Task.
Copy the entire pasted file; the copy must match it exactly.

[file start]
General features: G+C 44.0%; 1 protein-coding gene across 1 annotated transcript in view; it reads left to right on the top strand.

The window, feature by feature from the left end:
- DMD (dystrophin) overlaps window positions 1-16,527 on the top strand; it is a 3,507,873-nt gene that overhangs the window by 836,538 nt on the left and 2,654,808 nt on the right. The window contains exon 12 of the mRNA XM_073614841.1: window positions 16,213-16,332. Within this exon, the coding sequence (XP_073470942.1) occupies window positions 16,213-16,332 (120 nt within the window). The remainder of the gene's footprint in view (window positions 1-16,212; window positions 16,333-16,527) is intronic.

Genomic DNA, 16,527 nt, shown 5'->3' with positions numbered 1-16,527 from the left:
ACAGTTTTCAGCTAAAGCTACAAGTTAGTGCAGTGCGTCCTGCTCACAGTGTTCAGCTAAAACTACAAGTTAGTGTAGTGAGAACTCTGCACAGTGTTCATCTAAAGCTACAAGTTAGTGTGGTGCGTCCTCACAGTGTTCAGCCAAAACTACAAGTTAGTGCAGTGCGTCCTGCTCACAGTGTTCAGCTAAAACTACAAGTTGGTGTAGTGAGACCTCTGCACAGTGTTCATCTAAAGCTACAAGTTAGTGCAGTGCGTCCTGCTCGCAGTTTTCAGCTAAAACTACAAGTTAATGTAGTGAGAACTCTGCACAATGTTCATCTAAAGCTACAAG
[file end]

General features: G+C 44.0%; 1 protein-coding gene across 1 annotated transcript in view; it reads left to right on the top strand.

The window, feature by feature from the left end:
- DMD (dystrophin) overlaps window positions 1-16,527 on the top strand; it is a 3,507,873-nt gene that overhangs the window by 836,538 nt on the left and 2,654,808 nt on the right. The window contains exon 12 of the mRNA XM_073614841.1: window positions 16,213-16,332. Within this exon, the coding sequence (XP_073470942.1) occupies window positions 16,213-16,332 (120 nt within the window). The remainder of the gene's footprint in view (window positions 1-16,212; window positions 16,333-16,527) is intronic.

Genomic DNA, 16,527 nt, shown 5'->3' with positions numbered 1-16,527 from the left:
ACAGTTTTCAGCTAAAGCTACAAGTTAGTGCAGTGCGTCCTGCTCACAGTGTTCAGCTAAAACTACAAGTTAGTGTAGTGAGAACTCTGCACAGTGTTCATCTAAAGCTACAAGTTAGTGTGGTGCGTCCTCACAGTGTTCAGCCAAAACTACAAGTTAGTGCAGTGCGTCCTGCTCACAGTGTTCAGCTAAAACTACAAGTTGGTGTAGTGAGACCTCTGCACAGTGTTCATCTAAAGCTACAAGTTAGTGCAGTGCGTCCTGCTCGCAGTTTTCAGCTAAAACTACAAGTTAATGTAGTGAGAACTCTGCACAATGTTCATCTAAAGCTACAAG